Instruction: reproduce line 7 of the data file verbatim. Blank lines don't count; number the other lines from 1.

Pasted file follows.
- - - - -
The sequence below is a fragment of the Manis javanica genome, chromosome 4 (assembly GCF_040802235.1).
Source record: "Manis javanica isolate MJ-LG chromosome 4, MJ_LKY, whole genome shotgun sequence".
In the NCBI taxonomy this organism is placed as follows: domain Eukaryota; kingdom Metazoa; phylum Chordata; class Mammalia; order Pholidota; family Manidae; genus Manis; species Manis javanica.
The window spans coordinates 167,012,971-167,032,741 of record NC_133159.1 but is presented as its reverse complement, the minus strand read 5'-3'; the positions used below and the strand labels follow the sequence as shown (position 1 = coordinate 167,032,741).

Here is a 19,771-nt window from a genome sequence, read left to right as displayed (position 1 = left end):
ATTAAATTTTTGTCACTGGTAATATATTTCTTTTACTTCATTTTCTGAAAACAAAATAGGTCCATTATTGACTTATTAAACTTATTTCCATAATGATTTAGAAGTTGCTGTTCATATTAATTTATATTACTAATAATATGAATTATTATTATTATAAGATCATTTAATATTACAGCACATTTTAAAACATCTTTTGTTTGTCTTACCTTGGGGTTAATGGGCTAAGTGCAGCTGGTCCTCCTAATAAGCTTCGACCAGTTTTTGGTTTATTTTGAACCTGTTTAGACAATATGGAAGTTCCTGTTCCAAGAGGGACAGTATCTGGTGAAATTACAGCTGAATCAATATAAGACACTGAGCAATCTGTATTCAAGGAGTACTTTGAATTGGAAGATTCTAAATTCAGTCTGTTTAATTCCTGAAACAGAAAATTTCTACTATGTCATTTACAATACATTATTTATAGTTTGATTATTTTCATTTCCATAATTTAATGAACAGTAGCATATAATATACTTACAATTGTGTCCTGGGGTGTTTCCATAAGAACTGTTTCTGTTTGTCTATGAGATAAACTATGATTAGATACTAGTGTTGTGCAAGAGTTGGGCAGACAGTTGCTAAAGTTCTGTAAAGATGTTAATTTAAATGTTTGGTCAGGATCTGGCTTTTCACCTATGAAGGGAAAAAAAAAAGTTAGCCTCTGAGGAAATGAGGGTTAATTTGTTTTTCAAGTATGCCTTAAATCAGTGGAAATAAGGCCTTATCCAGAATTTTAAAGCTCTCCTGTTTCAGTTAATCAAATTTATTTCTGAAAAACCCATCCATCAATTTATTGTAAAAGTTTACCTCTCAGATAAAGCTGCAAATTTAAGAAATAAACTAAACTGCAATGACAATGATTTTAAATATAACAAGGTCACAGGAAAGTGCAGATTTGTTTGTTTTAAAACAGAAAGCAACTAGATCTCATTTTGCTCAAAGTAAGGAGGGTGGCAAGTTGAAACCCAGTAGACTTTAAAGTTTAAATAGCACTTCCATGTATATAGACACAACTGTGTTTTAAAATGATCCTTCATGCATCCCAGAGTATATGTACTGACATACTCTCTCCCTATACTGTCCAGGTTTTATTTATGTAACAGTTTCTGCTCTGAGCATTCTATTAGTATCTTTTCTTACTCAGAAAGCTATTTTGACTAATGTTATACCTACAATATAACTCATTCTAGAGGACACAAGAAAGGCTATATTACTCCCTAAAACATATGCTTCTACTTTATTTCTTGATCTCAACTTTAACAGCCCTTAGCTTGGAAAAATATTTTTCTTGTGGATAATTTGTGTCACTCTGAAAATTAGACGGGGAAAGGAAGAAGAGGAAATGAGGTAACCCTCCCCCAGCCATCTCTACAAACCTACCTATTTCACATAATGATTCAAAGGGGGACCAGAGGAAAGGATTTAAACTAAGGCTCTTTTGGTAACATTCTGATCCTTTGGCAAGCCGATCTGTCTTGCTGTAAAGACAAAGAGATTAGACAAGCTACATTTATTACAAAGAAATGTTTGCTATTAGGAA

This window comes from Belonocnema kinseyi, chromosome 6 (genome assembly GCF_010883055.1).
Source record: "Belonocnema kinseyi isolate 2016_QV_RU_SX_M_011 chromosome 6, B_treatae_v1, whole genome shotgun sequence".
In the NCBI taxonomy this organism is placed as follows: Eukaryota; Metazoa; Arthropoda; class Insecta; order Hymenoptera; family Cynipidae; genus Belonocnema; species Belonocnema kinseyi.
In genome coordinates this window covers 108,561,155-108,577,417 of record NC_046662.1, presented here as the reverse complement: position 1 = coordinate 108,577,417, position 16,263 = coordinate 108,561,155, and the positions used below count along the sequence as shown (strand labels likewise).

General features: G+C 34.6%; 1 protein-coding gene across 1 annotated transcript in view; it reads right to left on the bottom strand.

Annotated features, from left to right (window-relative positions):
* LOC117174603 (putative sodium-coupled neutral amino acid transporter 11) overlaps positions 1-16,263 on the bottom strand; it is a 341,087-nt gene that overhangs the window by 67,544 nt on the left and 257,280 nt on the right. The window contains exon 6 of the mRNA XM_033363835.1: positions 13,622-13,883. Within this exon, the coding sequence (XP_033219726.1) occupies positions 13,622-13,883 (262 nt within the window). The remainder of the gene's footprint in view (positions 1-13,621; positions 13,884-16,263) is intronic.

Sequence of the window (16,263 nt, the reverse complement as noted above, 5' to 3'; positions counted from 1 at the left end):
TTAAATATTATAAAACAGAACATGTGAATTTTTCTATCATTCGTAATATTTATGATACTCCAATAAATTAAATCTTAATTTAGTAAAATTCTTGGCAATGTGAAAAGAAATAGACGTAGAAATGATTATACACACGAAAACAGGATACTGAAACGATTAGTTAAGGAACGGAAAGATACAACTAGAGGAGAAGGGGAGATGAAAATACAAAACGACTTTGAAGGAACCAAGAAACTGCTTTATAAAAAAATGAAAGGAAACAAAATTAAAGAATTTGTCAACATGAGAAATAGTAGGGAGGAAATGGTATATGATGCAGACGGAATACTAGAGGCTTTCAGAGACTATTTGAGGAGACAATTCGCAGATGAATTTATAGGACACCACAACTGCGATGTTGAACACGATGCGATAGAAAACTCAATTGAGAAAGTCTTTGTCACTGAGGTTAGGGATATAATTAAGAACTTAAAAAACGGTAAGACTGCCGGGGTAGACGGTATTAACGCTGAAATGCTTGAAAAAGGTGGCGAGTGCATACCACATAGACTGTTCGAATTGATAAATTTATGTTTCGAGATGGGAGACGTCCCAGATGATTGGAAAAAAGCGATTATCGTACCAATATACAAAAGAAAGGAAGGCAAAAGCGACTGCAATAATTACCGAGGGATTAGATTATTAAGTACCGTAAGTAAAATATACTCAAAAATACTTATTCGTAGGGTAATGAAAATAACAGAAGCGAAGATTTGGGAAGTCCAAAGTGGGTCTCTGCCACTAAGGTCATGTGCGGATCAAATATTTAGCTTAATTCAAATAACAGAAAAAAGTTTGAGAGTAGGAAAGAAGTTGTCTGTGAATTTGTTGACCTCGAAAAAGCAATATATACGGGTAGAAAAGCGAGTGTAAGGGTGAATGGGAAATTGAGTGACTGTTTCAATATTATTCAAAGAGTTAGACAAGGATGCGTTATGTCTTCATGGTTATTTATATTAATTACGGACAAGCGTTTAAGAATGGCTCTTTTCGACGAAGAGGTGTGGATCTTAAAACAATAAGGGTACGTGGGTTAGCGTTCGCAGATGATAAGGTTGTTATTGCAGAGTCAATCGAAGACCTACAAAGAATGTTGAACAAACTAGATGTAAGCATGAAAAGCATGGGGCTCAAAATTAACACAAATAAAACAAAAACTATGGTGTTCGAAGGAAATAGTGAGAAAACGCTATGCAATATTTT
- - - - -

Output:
This window comes from Belonocnema kinseyi, chromosome 6 (genome assembly GCF_010883055.1).